T0063/22 – sufficiency of disclosure and correction of error


Art. 83 EPC, Rule 139 EPC, T 380/05, G 1/03, sufficiency of disclosure, correction of error

The appeal lies from the opposition division's decision to revoke the patent because the underlying invention was not sufficiently disclosed.
The subject-matter of claim 5 contains the following method step:
"a casting step for casting a molten metal of the aluminum alloy in which 1000 <= t/L <= 4000 is satisfied, where t is the thickness of an ingot (mm) and L is an amount of cooling water per unit time and unit ingot length (liter[sic]/minute·mm)"
The significance of the feature "unit ingot length" is disputed (the "disputed feature").
Method claim 5 is dependent on product claim 1. Product claim 1 requires the superplastic-forming aluminium alloy plate to have intermetallic compounds with an equivalent circle diameter of 5 to 15 µm, in a density of 50 to 400 pieces/mm**(2), a feature further referred to as the claimed particle density.
The claimed particle density is achieved by adjusting the process so as to fulfill the condition 1000<=t/L<=4000. If the parameter t/L is outside of this range, the claimed particle density is not achieved.
Use of the correct parameter t/L is therefore essential for achieving the claimed particle density, which in turn is responsible for the advantageous surface properties after forming and the superplastic-forming properties of the product as claimed. If the claimed particle density is not achieved, the macroscopic effects the patent aims to achieve cannot be obtained. An unclear definition of this parameter amounts in the present case to a lack of sufficient disclosure (in accordance with T 380/05, with reference to G 1/03).
The only sentence in paragraph [0033] which uses the disputed feature reads:
"In the invention, the indicator of the cooling rate represented by t/L is 1000<=t/L<=4000, preferably 3000<=t/L<=4000, where t is the thickness of the ingot produced (mm) and L is the amount of cooling water per unit time and per unit length of ingot thickness (unit ingot length) (liter[sic]/minute·mm)."
The skilled person is thus taught that the feature unit ingot length is identical to the feature unit length of ingot thickness.
The skilled person would at most recognise an unfortunate choice of wording but they would not realise that there was a need for a different interpretation or correction.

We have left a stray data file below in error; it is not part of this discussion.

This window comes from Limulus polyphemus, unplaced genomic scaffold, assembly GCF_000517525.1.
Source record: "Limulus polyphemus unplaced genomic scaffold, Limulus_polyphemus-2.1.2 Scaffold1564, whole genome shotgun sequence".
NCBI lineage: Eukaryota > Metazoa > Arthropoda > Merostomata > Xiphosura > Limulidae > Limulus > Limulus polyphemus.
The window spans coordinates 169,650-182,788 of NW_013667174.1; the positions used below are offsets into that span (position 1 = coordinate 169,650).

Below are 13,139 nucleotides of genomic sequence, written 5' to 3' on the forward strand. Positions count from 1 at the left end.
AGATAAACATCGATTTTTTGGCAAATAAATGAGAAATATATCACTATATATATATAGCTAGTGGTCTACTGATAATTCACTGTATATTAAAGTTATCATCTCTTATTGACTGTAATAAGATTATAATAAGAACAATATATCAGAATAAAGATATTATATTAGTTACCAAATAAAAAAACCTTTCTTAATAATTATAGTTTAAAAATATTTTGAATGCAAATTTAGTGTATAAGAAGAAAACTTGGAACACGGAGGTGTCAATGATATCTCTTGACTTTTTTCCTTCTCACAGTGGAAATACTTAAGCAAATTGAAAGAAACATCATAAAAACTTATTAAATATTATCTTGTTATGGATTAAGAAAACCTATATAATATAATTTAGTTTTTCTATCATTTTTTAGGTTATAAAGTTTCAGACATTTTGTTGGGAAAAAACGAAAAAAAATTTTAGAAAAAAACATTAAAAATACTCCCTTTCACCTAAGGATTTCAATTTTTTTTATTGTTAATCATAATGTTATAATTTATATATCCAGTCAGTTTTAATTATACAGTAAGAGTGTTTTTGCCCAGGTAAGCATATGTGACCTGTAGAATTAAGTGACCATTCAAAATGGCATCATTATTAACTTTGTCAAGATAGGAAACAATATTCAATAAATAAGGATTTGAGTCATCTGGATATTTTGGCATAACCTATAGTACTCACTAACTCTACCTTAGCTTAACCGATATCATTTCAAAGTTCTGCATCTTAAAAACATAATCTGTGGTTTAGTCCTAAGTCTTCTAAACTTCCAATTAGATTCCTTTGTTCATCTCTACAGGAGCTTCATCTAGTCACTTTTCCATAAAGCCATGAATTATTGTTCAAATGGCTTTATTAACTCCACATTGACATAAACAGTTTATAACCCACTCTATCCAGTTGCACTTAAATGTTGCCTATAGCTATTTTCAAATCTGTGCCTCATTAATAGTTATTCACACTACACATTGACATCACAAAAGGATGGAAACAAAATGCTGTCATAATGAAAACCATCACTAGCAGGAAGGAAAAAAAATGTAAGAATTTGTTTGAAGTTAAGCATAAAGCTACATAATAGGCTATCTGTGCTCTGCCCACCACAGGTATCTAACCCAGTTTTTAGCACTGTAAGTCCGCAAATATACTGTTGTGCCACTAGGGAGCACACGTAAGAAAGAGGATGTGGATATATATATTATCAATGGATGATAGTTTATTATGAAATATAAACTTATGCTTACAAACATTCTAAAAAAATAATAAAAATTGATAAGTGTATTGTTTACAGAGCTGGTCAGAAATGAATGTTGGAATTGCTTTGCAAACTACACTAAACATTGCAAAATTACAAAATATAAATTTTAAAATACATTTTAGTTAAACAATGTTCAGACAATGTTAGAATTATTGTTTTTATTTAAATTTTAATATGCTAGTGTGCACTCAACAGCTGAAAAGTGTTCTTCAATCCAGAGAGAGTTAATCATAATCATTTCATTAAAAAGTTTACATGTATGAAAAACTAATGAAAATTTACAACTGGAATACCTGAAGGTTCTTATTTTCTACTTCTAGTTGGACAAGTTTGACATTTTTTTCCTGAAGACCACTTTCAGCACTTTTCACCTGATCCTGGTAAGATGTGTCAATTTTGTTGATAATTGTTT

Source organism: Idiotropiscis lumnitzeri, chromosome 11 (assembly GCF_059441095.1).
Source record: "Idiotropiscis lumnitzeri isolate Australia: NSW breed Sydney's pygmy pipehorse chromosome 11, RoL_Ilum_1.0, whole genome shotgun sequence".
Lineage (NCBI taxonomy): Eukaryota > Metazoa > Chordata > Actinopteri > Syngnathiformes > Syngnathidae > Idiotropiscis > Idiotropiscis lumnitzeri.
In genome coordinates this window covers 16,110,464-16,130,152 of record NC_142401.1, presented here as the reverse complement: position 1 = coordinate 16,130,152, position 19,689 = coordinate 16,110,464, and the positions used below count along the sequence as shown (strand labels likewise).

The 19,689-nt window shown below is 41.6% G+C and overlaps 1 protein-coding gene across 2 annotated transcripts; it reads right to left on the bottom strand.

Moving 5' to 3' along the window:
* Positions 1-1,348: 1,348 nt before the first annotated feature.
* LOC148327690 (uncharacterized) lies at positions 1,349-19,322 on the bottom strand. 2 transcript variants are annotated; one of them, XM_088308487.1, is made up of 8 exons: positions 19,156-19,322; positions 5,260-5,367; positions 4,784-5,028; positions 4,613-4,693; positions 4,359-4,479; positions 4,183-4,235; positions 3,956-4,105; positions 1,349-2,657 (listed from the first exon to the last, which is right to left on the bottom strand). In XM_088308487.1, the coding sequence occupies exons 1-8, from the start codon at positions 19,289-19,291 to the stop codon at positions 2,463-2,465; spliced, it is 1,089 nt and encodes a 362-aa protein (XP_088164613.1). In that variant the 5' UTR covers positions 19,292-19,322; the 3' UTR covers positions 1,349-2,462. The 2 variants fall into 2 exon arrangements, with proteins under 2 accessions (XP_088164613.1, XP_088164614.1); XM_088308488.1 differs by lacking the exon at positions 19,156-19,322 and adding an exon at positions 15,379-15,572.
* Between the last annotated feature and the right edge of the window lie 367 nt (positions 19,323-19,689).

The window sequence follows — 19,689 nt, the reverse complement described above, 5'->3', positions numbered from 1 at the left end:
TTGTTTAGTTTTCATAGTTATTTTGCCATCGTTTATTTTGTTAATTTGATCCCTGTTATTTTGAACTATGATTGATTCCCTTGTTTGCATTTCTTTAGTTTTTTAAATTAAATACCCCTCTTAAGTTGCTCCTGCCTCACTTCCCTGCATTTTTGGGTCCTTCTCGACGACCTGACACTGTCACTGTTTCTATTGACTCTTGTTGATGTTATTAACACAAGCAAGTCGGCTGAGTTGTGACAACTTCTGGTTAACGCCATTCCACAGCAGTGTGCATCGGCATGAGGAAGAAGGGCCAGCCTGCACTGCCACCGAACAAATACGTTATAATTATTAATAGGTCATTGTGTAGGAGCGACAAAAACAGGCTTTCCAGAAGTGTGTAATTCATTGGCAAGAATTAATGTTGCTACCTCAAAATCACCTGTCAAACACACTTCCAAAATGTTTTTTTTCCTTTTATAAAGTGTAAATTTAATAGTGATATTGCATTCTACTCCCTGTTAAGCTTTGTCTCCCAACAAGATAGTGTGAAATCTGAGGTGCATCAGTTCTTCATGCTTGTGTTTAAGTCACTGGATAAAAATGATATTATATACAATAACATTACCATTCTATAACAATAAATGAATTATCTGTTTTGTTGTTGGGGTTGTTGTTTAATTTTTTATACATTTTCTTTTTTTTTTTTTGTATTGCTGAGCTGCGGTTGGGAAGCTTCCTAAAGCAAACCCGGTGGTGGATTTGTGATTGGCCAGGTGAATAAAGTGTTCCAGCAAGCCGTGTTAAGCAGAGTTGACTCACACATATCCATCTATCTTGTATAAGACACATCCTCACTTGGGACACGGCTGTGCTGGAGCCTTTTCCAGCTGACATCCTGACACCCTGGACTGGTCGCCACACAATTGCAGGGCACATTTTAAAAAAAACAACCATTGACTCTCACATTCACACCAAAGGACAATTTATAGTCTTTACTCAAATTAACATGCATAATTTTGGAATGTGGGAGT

It is not accepted that the feature unit length of ingot thickness actually referred to the ingot circumference, as alleged by the appellant. There is no basis in the patent in suit for completely changing the meaning of this term, e.g. by deleting the word "thickness" and purposively interpreting the remaining part as referring to the ingot circumference.
The requirements of Rule 139 EPC are also not fulfilled because it is not apparent that nothing else could have been intended, nor what could have been intended instead.
The appellant alleges to have made an invention. They use the parameter t/L to describe the invention. This parameter is an unusual parameter.
It is not apparent from the patent in suit that this unusual parameter is derived from parameters t and L found in the prior art, as alleged by the appellant. The patent in suit provides a definition for both t and L. There is nothing to prompt the skilled person to find an alternative definition in the prior art.
It is precisely in the case of claimed subject-matter relying on a newly formulated and, hence, unfamiliar parameter to define the solution of a technical problem by which a relevant effect is achieved, that the applicant or patentee, who has the duty of making a full and fair disclosure of his invention to the public (Article 83 EPC), is under a particular obligation to disclose all the information necessary to define the new parameter not only (i) in a formally correct and complete manner such that its values can be obtained by a person skilled in the art without undue burden, but also (ii) in a manner which reliably retains the validity of the parameter for the solution of the technical problem for the application or patent in suit as a whole in the sense that the values routinely obtained will not be such that the claimed subject-matter covers variants incapable of providing the relevant effect or, therefore, of solving the associated technical problem.
If, for a specific geometry of the casting equipment and a specific amount of cooling water per minute, the parameter L is calculated with the ingot thickness instead of the ingot circumference, the numerical result for L is higher by the quotient of the circumference and the thickness. In order to meet the condition 1000<=t/L<=4000, the flaw in the calculation of L must be offset. This can be done by reducing the amount of cooling water per minute by this factor, to only a fraction of the amount required to provide the claimed particle density. The desired effect concerning particle density and, as a consequence, the impact on the surface properties will, however, not be achieved.
Identifying the correct cooling conditions in order to obtain the required properties amounts to a major research project.
The appeal is dismissed.